Hannah Arendt considered calling her magnum opus Amor Mundi: Love of the World. Instead, she settled upon The Human Condition. What is most difficult, Arendt writes, is to love the world as it is, with all the evil and suffering in it. And yet she came to do just that. Loving the world means neither uncritical acceptance nor contemptuous rejection. Above all it means the unwavering facing up to and comprehension of that which is.
Every Sunday, The Hannah Arendt Center Amor Mundi Weekly Newsletter will offer our favorite essays and blog posts from around the web. These essays will help you comprehend the world. And learn to love it.
It is a new year, not only for Jews celebrating Rosh Hashanah but also for hundreds of thousands of college and university students around the world. Over at Harvard, they invited Nannerl O. Keohane—past President of Wellesley College—to give the new students some advice on how to reflect upon and imagine the years of education that lay before them. Above all, Keohane urges students to take time to think about what they want from their education: “You now have this incredible opportunity to shape who you are as a person, what you are like, and what you seek for the future. You have both the time and the materials to do this. You may think you’ve never been busier in your life, and that’s probably true; but most of you have “time” in the sense of no other duties that require your attention and energy. Shaping your character is what you are supposed to do with your education; it’s not competing with something else. You won’t have many other periods in your life that will be this way until you retire when, if you are fortunate, you’ll have another chance; but then you will be more set in your ways, and may find it harder to change.”
Robin Kelly, writing on the 1963 March on Washington and the March's recent fiftieth anniversary celebrations, zooms out a little bit on the original event. It has, he says, taken on the characteristics of a big, feel good event focused on Civil Rights and directly responsible for the passage of the Civil Rights Act, when, in fact, all those people also came to Washington in support of economic equality and the gritty work of passing laws was accomplished later, with additional momentum and constraints. It's important to remember, he says, that "big glitzy marches do not make a movement; the organizations and activists who came to Washington, D. C., will continue to do their work, fight their fights, and make connections between disparate struggles, no matter what happens in the limelight."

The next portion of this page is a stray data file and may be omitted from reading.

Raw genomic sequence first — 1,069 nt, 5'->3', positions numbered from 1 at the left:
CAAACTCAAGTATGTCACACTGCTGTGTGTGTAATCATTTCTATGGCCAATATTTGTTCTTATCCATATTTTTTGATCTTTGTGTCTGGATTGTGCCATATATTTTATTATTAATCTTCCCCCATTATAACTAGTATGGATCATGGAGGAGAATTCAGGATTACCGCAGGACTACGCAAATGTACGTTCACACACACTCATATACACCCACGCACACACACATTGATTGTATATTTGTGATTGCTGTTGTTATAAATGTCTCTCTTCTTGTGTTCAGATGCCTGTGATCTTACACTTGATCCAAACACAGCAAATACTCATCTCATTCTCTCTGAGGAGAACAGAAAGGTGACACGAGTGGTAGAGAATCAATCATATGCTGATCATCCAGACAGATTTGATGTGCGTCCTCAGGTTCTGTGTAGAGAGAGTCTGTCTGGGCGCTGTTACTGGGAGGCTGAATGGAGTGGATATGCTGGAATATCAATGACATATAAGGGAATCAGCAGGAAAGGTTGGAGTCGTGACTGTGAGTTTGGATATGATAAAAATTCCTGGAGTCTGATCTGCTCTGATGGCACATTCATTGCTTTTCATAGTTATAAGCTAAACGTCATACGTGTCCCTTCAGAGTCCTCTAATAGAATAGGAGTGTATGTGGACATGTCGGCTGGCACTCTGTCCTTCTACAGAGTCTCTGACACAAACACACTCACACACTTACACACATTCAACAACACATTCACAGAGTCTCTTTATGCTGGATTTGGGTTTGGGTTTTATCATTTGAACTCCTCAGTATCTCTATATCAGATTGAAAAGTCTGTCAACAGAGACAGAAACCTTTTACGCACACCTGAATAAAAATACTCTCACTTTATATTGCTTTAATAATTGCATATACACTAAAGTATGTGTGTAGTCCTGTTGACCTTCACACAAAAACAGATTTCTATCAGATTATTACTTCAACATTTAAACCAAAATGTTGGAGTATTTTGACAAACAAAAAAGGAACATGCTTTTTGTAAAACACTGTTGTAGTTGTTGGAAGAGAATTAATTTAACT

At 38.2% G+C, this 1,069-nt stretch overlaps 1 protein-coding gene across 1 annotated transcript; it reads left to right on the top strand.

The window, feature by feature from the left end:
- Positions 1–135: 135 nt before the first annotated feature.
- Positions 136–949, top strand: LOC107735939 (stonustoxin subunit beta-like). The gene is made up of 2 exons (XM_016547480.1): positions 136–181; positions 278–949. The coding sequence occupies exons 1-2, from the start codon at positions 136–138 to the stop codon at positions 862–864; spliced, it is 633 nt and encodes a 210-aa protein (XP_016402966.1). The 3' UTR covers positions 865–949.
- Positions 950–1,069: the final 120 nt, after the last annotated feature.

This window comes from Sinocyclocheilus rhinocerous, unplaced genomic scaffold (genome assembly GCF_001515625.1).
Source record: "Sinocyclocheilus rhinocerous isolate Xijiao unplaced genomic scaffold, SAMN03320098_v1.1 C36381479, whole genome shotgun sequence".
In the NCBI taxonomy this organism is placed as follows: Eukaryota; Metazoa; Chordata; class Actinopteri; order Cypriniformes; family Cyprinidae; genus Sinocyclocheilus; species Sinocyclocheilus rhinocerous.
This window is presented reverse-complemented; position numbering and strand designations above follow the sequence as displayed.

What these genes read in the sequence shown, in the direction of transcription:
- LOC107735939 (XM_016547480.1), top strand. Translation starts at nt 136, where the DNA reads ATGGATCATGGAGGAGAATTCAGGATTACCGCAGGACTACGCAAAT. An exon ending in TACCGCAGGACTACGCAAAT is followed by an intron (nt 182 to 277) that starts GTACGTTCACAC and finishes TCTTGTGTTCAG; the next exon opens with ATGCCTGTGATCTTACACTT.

Robinson Meyer investigates what, exactly, poet Seamus Heaney's last words were. Just before he passed away last week at 74, Heaney, an Irish Nobel Laureate, texted the Latin phrase noli timere, don't be afraid, to his wife. Heaney's son Michael mentioned this in his eulogy for his father, and it was written down and reported as, variously, the correct phrase or the incorrect nolle timore. For Meyer, this mis-recording of the poet's last words is emblematic of some of the transcriptions and translations he did in his work, and the further translations and transcriptions we will now engage in because he is gone. "We die" Meyer writes, "and the language gets away from us, in little ways, like a dropped vowel sound, a change in prepositions, a mistaken transcription. Errors in transfer make a literature."
Jay Rosen, who will be speaking at the Hannah Arendt Center’s NYC Lecture Series on Sunday, Oct. 27th at 5pm, has recently suggested that journalism solves the problem of awayness - “Journalism enters the picture when human settlement, daily economy, and political organization grow beyond the scale of the self-informing populace.” C.W. Anderson adds that "awayness" should include alienation from a moment in time as well as from a particular place: "Think about how we get our news today: We dive in and out of Twitter, with its short bursts of immediate information. We click over to a rapidly updating New York Times Lede blog post, with it's rolling updates and on the ground reports, complete with YouTube videos and embedded tweets. Eventually, that blog post becomes a full-fledged article, usually written by someone else. And finally, at another end of the spectrum, we peruse infographics that can sum up decades of data into a single image. All of these are journalism, in some fashion. But the kind of journalisms they are - what they are for - is arguably very different. They each deal with the problem of context in different ways."
Adam Gopnik makes a case for the study of English, and of the humanities more broadly. His defense is striking because it rejects a recent turn towards their supposed use value, instead emphasizing such study for its own sake: "No sane person proposes or has ever proposed an entirely utilitarian, production-oriented view of human purpose. We cannot merely produce goods and services as efficiently as we can, sell them to each other as cheaply as possible, and die. Some idea of symbolic purpose, of pleasure seeking rather than rent seeking, of Doing Something Else, is essential to human existence. That’s why we pass out tax breaks to churches, zoning remissions to parks, subsidize new ballparks and point to the density of theatres and galleries as signs of urban life, to be encouraged if at all possible. When a man makes a few billion dollars, he still starts looking around for a museum to build a gallery for or a newspaper to buy. No civilization we think worth studying, or whose relics we think worth visiting, existed without what amounts to an English department—texts that mattered, people who argued about them as if they mattered, and a sense of shame among the wealthy if they couldn’t talk about them, at least a little, too. It’s what we call civilization."